No one likes to admit the possibility of failure, but if you find yourself not admitted to the graduate schools you applied to, it is important to view this as a setback rather than a defeat.  The fact that you were not admitted does not mean you are unsuitable for graduate level work.  The schools to which you applied could have lacked the funding to let in everyone they would have liked or they may have simply had an overwhelming number of qualified applicants.  The professors reviewing your application could have had different interests than yours, or they could have just made a mistake and turned away applicants who would have done very well in their program. 

The issue is what can you do now?

Improve references, test scores and essays
Applying to graduate school is much easier when you are already familiar with the process.  Most people's test scores improve when taking the tests again because they know the format and challenges and therefore know how to prepare properly.  Similarly, if you have already written application essays, you are familiar with the basic procedure and can hone your skills and your essay.  You can also have your essays edited by someone who can help you make it the best possible.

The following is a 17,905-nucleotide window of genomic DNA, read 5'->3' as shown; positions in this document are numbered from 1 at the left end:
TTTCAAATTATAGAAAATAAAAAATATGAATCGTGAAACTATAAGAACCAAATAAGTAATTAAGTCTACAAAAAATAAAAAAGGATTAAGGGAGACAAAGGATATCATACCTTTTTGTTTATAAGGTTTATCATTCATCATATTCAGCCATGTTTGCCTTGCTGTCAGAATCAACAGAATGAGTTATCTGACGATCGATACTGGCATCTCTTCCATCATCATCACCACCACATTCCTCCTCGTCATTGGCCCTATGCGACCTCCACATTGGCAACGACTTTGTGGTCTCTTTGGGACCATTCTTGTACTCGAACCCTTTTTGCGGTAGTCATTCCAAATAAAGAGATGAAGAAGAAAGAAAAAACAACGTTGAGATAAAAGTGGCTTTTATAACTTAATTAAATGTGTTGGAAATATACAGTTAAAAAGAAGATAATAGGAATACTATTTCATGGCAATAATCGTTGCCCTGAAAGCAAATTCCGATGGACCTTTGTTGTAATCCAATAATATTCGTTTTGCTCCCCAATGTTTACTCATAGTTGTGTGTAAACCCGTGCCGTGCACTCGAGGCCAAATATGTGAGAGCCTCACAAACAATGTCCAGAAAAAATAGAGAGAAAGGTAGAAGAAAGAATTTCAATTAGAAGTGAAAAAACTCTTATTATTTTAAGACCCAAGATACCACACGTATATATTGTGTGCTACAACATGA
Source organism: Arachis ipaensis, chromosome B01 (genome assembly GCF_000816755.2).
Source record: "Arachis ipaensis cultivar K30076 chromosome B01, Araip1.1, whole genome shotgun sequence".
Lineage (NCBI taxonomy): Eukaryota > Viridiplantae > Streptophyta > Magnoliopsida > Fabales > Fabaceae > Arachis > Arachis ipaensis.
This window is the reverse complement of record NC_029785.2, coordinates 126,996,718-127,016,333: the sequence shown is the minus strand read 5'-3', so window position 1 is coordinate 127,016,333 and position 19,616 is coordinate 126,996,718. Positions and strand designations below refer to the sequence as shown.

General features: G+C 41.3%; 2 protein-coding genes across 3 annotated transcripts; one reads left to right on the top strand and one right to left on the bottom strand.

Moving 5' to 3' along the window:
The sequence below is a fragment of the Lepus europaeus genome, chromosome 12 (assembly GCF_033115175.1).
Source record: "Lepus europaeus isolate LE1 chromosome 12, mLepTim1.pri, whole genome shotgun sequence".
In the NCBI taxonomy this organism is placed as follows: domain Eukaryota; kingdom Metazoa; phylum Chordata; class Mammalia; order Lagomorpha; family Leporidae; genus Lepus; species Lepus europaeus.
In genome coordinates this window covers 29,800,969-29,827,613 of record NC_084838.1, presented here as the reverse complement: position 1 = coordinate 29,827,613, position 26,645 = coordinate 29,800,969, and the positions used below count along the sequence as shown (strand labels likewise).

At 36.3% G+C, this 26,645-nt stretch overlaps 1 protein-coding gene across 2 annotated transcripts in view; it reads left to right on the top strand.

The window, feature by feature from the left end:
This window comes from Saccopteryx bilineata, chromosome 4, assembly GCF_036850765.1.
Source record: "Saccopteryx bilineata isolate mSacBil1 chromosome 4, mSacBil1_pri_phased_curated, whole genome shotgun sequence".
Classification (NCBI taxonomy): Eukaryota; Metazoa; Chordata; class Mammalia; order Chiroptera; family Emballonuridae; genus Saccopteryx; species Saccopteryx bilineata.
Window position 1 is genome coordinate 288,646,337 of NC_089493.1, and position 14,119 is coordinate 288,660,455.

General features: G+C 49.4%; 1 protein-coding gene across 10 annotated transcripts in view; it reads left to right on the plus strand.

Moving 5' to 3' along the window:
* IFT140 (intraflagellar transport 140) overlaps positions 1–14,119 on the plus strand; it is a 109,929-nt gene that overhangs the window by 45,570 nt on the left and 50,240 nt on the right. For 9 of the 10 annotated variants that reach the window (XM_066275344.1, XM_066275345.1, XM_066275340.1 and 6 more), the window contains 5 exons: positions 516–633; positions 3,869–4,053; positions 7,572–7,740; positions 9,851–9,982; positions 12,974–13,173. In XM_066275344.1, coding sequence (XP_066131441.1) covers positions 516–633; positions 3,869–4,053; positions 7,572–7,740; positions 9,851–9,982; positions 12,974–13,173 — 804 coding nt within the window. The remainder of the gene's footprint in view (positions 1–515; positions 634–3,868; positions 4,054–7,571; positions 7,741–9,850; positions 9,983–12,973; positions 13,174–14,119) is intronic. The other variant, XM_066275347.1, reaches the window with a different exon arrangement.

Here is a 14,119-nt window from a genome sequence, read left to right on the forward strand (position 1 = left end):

Another key factor to the application process is references.  Improving references can be slightly trickier since it doesn't depend solely on you.  However, if you didn't take advantage of providing professors with a clear resume and helpful information, doing so can improve the recommendations they provide.  You can also look for different people to provide you with recommendations.